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Protect Your Unit Week 14 Picks Thread: Contrivalry

Am I really supposed to get mad at an opponent that dresses like this? They look like the 1973 San Diego Padres.
Am I really supposed to get mad at an opponent that dresses like this? They look like the 1973 San Diego Padres.
Brad Barr-USA TODAY Sports

College football has so many forced rivalry games now that we need a word for them. I hereby offer the below for this purpose:

con · triv · al · ry (noun) \kən-ˈtrīv - əl - rē\ - A college football game that is promoted as a rivalry game, but which lacks the level of interest and emotional involvement generally associated with a rivalry game.

I wish I could take credit for inventing such a great word, but others have thought of it before. Our SB Nation sister site Good Bull Hunting said:

And the term wasn't new then, either. The website previously.tv frequently uses it to describe forced conflict between reality show contestants, a usage that also fits the word nicely. It's been suggested in other sports contexts, and as far back as 2001. So we're not going to invent a new word here today, but we are going to help perfect it by pointing out some places where it applies.

Contrivalries happen for several reasons:

The Van Hagar. When a genuine rivalry is broken up, and that time slot has to be filled with a rivalry game, some other school is promoted as the replacement rival. Example: Texas-TCU. Granted, every school in Texas hates every other school in Texas, but UT-A&M was next-level stuff.

The Arranged Marriage. When conferences realign, the new teams often have no history with any of the established ones, so they're paired off like awkward teens at a dance. Example: Any combination of Penn State, Rutgers and Maryland. They're basically the Clayton, Jugdish, and Muhammad of the Big Ten.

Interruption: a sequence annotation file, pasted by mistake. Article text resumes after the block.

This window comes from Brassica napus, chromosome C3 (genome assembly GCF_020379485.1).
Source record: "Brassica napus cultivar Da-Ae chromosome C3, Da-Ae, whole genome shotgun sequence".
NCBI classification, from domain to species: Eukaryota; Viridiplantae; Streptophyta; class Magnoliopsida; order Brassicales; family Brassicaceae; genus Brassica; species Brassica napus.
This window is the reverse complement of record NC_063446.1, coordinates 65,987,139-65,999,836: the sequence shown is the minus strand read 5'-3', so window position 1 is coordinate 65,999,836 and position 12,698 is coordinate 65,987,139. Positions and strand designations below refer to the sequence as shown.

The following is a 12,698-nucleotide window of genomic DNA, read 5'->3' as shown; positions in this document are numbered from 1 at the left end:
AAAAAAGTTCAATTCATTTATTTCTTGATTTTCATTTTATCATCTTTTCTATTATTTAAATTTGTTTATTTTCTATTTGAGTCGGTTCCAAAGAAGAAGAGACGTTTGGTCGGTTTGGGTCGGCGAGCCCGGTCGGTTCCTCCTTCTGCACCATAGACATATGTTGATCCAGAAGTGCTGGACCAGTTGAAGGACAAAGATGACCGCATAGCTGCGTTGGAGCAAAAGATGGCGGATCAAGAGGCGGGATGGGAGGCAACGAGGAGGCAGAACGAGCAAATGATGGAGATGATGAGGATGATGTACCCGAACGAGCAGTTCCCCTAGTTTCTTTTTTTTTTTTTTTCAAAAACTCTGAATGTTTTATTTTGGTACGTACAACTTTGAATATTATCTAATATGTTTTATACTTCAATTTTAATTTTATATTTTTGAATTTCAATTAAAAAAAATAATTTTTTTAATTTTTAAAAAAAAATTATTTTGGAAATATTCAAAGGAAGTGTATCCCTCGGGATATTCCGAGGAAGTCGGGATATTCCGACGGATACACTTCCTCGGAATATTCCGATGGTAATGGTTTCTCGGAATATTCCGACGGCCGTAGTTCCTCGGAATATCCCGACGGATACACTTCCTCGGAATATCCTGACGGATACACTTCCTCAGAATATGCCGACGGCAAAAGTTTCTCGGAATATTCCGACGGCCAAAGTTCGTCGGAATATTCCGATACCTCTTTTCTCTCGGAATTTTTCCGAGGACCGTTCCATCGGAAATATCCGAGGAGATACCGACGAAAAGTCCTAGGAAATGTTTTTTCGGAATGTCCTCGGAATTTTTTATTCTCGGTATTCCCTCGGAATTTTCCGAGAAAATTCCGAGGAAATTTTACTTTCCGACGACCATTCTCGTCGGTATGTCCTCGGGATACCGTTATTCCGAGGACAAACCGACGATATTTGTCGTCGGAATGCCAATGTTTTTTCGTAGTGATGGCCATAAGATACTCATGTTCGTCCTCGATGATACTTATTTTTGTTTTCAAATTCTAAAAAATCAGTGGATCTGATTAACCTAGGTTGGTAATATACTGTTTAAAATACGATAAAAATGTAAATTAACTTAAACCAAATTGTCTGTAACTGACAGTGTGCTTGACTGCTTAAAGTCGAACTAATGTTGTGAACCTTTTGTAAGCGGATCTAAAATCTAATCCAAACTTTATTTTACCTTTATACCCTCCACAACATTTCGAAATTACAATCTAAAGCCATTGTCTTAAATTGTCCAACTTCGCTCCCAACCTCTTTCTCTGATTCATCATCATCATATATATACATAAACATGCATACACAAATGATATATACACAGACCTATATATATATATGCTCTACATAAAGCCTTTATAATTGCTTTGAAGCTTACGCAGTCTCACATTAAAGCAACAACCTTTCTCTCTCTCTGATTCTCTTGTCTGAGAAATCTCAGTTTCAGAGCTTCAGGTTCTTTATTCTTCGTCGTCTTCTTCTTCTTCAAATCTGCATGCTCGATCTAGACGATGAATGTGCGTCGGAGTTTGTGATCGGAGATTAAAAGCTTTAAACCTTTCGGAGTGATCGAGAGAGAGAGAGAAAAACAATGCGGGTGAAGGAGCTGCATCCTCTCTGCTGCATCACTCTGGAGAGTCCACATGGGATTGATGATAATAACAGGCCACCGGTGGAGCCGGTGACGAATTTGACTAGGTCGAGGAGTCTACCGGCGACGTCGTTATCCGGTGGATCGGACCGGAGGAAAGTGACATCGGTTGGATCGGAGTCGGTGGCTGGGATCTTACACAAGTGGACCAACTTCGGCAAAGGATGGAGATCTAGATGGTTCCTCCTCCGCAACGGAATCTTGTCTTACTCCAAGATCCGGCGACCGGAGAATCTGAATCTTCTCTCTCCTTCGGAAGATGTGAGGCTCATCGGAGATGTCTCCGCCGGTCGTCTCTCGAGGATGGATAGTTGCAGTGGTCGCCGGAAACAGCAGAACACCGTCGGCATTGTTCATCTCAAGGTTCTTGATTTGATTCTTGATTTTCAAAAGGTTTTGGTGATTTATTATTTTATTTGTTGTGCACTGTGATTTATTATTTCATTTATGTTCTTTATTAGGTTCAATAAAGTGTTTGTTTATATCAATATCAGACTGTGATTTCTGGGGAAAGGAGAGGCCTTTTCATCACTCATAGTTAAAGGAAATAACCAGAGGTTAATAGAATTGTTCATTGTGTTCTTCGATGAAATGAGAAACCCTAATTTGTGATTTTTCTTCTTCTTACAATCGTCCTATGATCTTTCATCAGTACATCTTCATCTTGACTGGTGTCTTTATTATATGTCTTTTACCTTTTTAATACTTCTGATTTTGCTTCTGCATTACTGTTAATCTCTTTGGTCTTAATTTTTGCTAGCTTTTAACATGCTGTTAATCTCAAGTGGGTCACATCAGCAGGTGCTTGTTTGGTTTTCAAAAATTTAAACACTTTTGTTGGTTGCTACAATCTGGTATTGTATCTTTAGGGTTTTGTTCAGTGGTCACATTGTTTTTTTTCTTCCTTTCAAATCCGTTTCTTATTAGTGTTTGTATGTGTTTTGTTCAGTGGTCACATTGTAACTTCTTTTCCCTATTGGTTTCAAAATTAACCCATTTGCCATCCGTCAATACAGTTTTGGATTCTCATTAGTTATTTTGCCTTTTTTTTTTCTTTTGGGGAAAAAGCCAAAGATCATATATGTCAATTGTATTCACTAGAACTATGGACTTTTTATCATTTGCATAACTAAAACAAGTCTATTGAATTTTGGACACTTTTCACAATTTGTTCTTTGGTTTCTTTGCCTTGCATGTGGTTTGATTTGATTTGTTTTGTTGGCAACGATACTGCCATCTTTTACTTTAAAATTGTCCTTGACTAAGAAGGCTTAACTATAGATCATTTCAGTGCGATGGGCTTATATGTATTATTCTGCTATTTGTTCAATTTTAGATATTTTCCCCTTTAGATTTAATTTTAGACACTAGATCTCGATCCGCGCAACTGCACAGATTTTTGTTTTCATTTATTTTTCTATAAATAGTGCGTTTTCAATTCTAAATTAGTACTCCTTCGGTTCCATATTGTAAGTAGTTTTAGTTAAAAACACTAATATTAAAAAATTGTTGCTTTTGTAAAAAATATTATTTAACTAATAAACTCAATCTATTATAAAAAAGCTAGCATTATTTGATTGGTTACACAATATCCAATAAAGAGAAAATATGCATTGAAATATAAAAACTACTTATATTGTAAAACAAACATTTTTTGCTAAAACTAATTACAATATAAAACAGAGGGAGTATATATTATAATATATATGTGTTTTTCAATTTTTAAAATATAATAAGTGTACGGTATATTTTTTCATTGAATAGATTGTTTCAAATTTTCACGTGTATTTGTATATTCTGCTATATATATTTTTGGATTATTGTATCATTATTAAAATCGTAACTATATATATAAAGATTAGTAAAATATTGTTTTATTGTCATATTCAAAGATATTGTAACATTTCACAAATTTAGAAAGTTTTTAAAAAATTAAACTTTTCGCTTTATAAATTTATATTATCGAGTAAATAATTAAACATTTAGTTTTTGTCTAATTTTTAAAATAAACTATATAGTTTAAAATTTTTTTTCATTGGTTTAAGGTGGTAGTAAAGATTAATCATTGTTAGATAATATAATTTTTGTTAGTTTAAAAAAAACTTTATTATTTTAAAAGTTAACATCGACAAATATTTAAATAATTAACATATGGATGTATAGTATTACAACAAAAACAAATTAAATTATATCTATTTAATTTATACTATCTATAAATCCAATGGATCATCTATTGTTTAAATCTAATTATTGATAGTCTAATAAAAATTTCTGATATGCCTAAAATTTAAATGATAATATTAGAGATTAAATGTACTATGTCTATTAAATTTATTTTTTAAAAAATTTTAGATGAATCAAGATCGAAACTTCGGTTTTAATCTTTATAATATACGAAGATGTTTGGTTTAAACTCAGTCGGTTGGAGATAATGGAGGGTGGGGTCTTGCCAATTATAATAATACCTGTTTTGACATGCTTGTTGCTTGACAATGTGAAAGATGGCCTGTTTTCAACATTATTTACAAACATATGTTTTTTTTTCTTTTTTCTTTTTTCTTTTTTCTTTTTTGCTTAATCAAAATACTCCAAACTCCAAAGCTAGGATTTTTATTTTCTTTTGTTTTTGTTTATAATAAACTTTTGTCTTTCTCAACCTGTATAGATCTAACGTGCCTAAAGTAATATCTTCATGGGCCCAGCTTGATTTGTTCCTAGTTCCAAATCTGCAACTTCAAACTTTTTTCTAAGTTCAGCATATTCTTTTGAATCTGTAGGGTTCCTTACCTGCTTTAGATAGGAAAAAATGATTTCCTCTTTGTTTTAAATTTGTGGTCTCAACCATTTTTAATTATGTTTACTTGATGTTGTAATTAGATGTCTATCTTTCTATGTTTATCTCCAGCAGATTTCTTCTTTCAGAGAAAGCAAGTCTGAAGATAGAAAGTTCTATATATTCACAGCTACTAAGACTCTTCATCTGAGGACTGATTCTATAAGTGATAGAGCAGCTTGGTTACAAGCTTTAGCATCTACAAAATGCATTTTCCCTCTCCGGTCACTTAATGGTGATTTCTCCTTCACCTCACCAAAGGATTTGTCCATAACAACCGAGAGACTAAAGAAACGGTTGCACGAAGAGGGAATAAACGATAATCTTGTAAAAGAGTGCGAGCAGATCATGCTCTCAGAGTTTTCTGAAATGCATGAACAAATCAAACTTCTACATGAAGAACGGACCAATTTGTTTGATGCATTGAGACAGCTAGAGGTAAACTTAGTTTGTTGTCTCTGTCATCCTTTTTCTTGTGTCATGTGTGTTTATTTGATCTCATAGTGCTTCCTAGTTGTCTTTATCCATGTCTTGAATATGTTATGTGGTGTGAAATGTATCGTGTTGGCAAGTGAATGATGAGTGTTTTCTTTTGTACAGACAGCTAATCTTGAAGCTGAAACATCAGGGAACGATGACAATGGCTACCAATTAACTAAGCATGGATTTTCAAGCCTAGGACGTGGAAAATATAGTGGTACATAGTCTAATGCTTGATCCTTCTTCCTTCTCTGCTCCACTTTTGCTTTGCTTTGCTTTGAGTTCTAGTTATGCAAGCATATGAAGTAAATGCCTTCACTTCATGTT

The Stupid Trophy. When a game is supposed to be meaningful because someone -- usually a corporation -- made up a stupid trophy that goes to the winner. Example: most any Big Ten game.

The Dead Putting Society. When you're ordered to hate your neighbor school because you're competing against each other, even though you've been neighbors for 100 years and this hasn't happened yet. Examples: See below.

The Start-Up. When schools that are new, or new at playing football, try to force rivalries with each other in hopes of increasing student interest. It doesn't work, because it just reminds their students that they wanted to go to better colleges with real rivalries. Example: FAU-FIU.

Here are two of the worst offenders:

Nebraska-Iowa. I live in Omaha, Nebraska, so I get a front row seat for this one. Despite this city being the confluence of Husker and Hawkeye fans, the level of interest just isn't there. Every year we're presented with "is it a rivalry yet?" navel-gazing, and everyone doing their best to seem interested. Like Huskers star Ameer Abdullah here:

We want to make it a good game every year... This is a new rivalry, but being border states you can really feel it growing more and more each year. I’m just happy I’m a part of it and hopefully we can bring the Heroes Trophy to Lincoln again this week.